The politics of dissent began on the very morrow of independence with stirrings in both religious and non-religious camps. The challenge from the religious right has run through all the six decades of independence from success to success for its warriors have followed a policy of nibbling at state power bit by bit. Its 22 points won it the Objectives Resolution; it won a major battle when Islamic provisions were inserted in the 1956 constitution and again when it forced Ayub Khan to restore the words ‘Islamic Republic’ that he had deleted from the constitution-like document prepared and enforced in his personal discretion; it persuaded the PPP founders to string democracy, socialism and religion together in their rosary; it facilitated the government’s acquisition of authority to decide who is a Muslim and who is not and it cheered Ziaul Haq as he created religious courts with powers to usurp the functions of the legislature. The holy warriors’ march has not ended. Now the religious groups claim to have raised a madrassa force that, according to them, could seize the reins of power any time. Still, the politics of the religious parties does not fully qualify for the label of dissent; it is more in the nature of catalytic action in support of the religious strand in the ideal of Pakistan.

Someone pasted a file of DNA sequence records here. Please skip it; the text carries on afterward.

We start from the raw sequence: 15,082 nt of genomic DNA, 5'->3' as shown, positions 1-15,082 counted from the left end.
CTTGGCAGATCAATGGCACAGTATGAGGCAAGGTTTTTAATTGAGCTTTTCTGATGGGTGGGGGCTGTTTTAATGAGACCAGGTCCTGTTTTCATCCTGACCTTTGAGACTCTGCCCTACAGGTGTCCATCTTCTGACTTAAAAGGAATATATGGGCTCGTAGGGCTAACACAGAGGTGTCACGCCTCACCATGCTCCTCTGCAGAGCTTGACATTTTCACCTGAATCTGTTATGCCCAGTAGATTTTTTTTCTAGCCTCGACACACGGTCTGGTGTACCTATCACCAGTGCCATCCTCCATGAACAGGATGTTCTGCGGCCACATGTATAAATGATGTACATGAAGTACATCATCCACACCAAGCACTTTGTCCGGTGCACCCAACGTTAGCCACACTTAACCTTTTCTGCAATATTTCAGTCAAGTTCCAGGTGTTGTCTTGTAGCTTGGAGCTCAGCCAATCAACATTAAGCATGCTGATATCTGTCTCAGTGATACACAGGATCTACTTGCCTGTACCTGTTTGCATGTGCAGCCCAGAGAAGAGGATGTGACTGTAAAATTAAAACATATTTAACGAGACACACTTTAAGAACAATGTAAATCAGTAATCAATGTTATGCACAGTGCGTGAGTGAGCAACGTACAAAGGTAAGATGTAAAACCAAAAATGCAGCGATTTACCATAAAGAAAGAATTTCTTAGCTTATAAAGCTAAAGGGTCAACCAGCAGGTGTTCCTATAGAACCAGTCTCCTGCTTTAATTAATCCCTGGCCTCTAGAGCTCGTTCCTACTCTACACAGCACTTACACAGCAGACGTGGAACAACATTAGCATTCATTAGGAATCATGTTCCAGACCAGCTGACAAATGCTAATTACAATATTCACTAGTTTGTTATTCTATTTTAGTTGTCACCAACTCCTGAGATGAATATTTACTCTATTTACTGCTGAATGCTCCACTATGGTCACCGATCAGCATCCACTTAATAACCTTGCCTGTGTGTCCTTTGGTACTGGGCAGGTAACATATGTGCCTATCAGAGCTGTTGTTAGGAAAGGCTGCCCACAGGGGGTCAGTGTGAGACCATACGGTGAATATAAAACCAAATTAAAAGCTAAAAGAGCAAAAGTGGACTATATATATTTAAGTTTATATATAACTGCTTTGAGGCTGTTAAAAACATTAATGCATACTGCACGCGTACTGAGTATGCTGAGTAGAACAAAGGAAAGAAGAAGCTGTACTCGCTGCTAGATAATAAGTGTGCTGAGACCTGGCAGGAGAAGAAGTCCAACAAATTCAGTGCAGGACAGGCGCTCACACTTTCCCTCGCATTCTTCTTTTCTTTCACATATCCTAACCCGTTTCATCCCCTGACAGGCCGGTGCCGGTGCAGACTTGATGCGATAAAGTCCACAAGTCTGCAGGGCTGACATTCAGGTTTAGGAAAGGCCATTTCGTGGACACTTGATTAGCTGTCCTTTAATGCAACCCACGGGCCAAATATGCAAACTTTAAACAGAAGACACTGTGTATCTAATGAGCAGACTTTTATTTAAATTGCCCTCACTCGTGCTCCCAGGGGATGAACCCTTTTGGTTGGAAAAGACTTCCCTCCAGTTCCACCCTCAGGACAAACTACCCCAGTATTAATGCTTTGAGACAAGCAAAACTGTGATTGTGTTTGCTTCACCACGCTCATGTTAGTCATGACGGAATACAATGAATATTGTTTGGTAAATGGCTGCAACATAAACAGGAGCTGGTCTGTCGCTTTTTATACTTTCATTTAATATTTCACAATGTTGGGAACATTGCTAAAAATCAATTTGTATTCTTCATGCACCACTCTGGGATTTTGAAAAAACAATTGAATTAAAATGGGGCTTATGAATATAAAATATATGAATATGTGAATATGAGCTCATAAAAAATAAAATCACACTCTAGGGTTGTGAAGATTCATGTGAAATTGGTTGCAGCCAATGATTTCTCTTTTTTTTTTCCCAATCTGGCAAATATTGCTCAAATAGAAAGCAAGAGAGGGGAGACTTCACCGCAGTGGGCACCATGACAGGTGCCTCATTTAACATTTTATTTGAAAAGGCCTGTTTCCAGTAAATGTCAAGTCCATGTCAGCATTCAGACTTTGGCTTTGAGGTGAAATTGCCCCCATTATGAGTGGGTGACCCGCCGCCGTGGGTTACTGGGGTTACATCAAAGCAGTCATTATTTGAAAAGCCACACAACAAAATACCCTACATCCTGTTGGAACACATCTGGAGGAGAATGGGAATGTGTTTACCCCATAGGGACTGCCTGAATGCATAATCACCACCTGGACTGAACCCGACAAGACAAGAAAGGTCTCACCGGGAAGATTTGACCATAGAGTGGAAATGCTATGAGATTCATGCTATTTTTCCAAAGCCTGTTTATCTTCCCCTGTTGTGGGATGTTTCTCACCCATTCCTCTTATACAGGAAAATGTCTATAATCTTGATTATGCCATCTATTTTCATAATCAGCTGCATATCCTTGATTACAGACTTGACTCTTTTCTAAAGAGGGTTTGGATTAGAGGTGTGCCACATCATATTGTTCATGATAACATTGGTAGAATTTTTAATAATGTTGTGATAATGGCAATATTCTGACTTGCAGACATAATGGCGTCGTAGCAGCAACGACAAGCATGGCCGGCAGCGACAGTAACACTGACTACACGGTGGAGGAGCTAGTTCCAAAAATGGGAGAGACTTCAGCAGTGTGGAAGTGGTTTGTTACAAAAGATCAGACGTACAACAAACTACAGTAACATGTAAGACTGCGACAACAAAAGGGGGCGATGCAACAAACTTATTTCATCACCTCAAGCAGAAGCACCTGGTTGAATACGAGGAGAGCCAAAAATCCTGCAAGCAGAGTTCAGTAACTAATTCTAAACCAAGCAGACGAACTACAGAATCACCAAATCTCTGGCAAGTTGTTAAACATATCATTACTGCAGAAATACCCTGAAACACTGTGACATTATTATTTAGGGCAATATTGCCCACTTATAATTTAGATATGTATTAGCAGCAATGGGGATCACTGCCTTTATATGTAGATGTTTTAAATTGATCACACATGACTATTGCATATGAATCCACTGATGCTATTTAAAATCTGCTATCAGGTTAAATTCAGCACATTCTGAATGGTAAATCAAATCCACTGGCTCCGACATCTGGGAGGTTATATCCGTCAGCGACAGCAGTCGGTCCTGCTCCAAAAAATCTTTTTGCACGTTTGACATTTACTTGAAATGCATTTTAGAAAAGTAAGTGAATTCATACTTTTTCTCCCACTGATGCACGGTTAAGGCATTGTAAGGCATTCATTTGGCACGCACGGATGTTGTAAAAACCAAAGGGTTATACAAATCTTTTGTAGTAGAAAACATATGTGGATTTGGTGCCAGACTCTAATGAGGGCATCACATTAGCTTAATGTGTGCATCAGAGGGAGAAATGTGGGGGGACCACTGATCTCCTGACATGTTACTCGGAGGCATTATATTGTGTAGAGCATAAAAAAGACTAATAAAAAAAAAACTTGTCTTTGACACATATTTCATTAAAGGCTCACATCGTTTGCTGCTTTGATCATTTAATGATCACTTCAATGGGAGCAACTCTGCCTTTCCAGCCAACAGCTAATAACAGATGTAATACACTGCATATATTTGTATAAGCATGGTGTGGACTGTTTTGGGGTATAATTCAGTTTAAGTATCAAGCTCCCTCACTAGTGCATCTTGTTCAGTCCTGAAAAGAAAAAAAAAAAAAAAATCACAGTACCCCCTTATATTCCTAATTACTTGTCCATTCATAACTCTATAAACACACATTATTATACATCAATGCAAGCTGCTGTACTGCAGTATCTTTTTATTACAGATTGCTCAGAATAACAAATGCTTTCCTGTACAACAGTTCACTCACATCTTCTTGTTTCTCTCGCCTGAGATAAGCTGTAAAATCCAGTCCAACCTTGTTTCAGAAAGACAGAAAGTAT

He stated that the religious right was successful because, to a considerable extent, the non-religious centrist parties were reluctant:

to challenge the state’s drift.

Rehman Sahib traced the narrative of evolving dissent among centrist and leftist parties, leading to the formation of the Pakistan National Party in 1956 and later of the National Awami Party. By 1957, an alternative narrative had emerged due to the ground work done by provincial and regional parties. The PPP government, which took over what was left of Pakistan in 1971, offered a promise of change for dissidents but its own lack of tolerance for other political parties closed the space for the politics of dissent. Since 1977, this dissent has been confined to agitations for restoration of democracy. The politics of dissent has now been taken up by the small left of centre parties and nationalist parties in Balochistan, Sindh and Khyber Pakhtunkhwa.

The politics of dissent, said Rehman Sahib, has not been the exclusive concern of opposition parties. A great part has been played by persons and groups “that have done politics without assuming the title of political parties” such as poets, and four categories of activists – students, lawyers, journalists and women. He mentioned the fire of dissent which was kept burning by poets like Faiz Ahmad Faiz, Gul Khan Naseer, Sheikh Ayaz, Amir Hamza Shinwari, Qalander Mehmand, Habib Jalib, Ahmad Faraz, Fehmida Riaz and Kishwar Naheed and others who have sustained “the dignity of dissent and the beleaguered forces of sanity” with their songs of freedom, resistance, justice and hope.